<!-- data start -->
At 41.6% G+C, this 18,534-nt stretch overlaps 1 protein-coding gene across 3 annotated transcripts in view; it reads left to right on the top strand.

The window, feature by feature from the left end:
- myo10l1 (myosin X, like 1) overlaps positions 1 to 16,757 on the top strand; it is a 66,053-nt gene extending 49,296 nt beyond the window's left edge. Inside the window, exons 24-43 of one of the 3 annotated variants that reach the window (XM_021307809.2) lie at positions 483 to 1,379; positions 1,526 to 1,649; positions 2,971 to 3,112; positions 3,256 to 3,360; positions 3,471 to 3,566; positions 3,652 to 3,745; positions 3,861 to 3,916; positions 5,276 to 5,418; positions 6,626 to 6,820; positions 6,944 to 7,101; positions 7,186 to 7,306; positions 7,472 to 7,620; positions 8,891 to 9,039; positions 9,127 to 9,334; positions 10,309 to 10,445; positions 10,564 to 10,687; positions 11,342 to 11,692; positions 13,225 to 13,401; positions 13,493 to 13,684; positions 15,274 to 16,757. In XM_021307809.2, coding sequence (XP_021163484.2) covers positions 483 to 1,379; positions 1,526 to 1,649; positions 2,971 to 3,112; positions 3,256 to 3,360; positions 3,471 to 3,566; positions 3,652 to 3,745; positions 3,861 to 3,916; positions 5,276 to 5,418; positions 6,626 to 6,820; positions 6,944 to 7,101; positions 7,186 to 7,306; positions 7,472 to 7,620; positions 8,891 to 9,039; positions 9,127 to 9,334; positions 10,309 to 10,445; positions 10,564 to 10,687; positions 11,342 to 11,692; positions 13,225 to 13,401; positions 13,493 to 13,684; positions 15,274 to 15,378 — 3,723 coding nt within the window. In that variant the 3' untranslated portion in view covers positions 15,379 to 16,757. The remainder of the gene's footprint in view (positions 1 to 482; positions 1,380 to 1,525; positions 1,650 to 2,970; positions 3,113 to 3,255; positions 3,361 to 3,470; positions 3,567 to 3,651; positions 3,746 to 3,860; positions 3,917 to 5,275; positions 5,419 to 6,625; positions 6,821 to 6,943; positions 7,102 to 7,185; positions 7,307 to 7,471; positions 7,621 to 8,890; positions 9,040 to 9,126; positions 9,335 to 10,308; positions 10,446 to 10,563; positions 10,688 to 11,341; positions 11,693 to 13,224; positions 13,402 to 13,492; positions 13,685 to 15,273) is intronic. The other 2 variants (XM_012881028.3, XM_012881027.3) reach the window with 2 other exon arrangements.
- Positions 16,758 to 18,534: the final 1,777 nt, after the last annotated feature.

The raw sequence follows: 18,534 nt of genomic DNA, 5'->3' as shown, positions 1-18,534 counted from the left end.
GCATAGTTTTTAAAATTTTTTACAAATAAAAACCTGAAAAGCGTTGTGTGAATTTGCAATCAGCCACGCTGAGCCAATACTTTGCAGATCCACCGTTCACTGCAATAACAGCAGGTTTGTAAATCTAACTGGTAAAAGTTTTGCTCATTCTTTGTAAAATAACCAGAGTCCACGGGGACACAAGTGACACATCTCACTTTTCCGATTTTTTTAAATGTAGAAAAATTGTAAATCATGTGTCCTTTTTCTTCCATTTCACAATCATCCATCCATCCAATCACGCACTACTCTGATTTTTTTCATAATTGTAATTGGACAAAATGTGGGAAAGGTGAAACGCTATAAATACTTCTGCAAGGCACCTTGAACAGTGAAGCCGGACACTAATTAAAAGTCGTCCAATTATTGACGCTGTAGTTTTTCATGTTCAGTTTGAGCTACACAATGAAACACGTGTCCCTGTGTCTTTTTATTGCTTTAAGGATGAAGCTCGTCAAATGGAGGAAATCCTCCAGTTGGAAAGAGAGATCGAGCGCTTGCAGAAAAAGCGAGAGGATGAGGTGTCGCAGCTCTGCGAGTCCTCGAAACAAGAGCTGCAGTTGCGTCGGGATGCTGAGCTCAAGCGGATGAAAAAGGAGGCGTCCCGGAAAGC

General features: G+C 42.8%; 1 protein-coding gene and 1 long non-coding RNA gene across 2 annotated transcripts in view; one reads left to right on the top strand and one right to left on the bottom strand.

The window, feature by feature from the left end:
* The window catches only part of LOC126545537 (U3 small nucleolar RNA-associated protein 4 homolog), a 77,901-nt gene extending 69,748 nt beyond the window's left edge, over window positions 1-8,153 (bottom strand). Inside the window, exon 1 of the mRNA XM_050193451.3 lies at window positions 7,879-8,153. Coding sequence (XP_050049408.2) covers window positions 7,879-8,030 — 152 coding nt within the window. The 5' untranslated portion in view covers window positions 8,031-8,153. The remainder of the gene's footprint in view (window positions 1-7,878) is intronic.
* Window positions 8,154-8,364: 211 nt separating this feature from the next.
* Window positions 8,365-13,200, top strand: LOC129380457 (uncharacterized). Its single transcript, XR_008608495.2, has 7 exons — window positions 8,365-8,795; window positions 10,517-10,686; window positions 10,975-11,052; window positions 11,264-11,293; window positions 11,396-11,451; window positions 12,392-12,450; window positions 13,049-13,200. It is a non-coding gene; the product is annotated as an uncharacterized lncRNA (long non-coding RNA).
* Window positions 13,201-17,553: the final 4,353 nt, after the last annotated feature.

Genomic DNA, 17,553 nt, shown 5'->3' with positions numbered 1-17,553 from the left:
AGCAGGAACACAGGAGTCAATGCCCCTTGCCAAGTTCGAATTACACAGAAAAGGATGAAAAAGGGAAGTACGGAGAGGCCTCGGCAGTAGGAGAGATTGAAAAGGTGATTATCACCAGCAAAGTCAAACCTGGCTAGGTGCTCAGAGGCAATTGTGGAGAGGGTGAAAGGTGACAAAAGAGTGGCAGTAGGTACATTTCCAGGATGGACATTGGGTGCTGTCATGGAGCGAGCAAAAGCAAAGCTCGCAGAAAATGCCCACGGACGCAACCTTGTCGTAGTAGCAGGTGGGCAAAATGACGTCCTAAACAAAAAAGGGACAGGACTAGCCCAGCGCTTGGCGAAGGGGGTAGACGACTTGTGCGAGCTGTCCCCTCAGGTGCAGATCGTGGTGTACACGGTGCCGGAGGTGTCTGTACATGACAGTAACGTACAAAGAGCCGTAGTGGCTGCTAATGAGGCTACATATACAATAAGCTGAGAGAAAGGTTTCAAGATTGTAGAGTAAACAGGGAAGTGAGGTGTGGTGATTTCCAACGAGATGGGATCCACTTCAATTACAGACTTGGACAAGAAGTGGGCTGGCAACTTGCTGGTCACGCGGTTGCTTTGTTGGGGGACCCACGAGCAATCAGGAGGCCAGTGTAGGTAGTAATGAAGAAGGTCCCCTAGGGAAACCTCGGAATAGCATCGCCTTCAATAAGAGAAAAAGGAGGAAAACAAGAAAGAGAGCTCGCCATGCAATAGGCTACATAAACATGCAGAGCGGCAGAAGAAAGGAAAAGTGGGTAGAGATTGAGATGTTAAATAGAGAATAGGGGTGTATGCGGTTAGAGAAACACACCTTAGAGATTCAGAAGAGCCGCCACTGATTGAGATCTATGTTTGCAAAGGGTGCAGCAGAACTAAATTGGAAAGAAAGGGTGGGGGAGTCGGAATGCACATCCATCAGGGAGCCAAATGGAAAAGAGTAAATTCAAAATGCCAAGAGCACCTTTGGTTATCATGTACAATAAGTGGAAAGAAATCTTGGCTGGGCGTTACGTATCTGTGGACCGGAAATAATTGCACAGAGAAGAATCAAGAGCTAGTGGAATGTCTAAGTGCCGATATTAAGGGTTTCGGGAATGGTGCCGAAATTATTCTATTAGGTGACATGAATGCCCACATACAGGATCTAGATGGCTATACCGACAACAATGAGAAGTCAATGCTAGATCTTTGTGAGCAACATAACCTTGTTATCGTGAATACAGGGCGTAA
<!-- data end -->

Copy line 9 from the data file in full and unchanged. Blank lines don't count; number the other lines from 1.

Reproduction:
* The window catches only part of LOC126545537 (U3 small nucleolar RNA-associated protein 4 homolog), a 77,901-nt gene extending 69,748 nt beyond the window's left edge, over window positions 1-8,153 (bottom strand). Inside the window, exon 1 of the mRNA XM_050193451.3 lies at window positions 7,879-8,153. Coding sequence (XP_050049408.2) covers window positions 7,879-8,030 — 152 coding nt within the window. The 5' untranslated portion in view covers window positions 8,031-8,153. The remainder of the gene's footprint in view (window positions 1-7,878) is intronic.